Wednesday, February 29, 2012

At least four states consider deer-farming bills

A bill moving through the West Virginia Legislature would classify white-tailed deer as livestock, allow farm-raised venison to be sold in grocery stores and restaurants, The Associated Press reports. At least three other state legislatures are considering similar bills: Mississippi, Tennessee and Georgia. Critics say the bill would make wild deer more vulnerable to chronic-wasting disease and threaten states' hunting and tourism industries. (AP photo)

Lobbyists for the National Deer Farmers Association say West Virginia deer farmers, who typically raise the animals for shooting preserves, have tried for a decade to get the legislature to designate their animals as livestock so they can sell the meat. Deer deemed unfit for preserves are usually euthanized because the state limits the number farms can maintain. "The public has told us they would love to buy it. It's a good, healthy meat, low in calories and low in cholesterol," NDFA spokesman Marcel Fortin said.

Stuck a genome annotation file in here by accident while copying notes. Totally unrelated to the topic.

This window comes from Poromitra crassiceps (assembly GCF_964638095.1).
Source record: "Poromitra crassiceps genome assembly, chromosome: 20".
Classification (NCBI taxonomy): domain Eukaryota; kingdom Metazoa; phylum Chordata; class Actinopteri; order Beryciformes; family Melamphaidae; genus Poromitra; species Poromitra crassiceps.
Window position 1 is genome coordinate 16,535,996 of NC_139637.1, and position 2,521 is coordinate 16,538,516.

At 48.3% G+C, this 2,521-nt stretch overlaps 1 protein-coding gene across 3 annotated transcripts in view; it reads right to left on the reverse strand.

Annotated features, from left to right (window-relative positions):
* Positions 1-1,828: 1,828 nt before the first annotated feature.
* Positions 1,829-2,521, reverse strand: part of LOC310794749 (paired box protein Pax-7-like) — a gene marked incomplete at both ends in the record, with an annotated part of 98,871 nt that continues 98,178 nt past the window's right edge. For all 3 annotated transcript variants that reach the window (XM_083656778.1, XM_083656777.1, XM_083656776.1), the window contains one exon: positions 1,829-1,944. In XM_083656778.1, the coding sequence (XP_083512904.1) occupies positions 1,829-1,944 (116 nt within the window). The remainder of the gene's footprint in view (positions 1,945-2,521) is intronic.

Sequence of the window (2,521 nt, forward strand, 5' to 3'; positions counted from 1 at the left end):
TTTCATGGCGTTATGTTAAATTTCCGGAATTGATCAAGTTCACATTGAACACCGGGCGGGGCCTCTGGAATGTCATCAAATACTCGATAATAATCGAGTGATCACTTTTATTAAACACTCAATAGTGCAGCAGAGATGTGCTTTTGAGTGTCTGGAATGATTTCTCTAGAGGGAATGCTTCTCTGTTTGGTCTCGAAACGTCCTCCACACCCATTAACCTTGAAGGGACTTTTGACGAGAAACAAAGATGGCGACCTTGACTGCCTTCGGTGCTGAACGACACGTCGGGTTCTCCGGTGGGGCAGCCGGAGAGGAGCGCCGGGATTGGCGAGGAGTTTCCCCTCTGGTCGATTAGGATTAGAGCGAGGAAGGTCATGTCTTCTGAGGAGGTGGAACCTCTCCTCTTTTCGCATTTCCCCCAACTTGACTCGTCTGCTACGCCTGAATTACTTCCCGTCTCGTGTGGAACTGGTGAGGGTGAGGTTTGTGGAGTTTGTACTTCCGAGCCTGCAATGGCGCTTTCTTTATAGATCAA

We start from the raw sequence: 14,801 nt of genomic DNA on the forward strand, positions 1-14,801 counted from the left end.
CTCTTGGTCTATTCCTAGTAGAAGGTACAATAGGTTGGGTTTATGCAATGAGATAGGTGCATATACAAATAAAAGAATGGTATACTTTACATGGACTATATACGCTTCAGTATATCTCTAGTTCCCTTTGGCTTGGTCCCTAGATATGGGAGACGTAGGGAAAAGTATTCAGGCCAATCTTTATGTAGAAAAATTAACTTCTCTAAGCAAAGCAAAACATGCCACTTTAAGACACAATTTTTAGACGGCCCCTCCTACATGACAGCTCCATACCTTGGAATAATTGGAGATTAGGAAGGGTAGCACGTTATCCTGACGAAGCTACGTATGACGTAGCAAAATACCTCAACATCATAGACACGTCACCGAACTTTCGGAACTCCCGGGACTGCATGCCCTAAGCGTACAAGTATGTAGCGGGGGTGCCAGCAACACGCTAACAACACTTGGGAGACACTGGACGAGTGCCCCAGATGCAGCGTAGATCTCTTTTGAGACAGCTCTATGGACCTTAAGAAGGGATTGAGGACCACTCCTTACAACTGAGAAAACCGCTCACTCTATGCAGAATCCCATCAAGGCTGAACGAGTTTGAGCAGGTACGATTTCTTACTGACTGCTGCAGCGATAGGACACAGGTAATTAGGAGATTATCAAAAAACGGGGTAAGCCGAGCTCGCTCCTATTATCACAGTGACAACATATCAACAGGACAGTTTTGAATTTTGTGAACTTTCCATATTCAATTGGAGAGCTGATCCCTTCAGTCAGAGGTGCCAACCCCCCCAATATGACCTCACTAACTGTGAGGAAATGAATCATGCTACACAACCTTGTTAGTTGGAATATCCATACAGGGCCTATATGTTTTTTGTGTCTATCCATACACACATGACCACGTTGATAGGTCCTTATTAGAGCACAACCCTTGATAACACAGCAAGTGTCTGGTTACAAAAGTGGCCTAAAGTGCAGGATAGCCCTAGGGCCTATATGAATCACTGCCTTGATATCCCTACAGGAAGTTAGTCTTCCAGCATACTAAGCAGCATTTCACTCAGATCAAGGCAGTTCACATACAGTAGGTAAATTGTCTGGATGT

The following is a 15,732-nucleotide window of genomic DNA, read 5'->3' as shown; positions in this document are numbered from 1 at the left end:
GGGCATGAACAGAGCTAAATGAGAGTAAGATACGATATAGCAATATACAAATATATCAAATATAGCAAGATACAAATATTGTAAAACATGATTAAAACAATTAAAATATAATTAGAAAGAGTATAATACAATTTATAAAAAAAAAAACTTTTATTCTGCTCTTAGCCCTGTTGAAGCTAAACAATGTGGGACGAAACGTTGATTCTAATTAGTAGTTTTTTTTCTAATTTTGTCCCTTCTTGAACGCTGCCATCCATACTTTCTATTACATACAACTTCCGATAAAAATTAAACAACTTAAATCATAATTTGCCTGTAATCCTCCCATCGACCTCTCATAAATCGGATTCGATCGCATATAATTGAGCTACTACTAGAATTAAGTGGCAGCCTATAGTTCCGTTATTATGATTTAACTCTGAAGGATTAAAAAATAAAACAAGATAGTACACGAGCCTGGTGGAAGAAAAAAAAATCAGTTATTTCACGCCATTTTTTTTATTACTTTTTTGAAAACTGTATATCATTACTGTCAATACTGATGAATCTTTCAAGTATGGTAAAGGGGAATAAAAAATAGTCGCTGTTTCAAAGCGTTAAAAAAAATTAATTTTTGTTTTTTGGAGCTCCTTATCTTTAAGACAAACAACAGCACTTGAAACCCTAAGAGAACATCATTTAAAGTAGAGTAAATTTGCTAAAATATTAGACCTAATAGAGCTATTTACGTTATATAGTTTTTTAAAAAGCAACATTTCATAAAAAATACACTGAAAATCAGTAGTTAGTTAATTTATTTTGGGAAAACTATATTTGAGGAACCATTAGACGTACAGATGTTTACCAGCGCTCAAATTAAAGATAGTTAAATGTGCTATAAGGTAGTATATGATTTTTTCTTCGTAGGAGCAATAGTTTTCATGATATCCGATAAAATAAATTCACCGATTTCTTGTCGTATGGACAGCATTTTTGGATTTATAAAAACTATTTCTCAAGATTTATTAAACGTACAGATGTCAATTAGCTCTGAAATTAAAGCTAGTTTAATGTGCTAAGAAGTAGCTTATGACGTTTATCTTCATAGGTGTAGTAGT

The bill would give the U.S. Department of Agriculture authority over the farms, replacing the state Department of Natural Resources, which opposes the bill. DNR Supervisor of Game Management Chris Ryan said confined deer can contract disease that can spread to native herds, especially if laws are changed to allow interstate transport of deer. (Read more)

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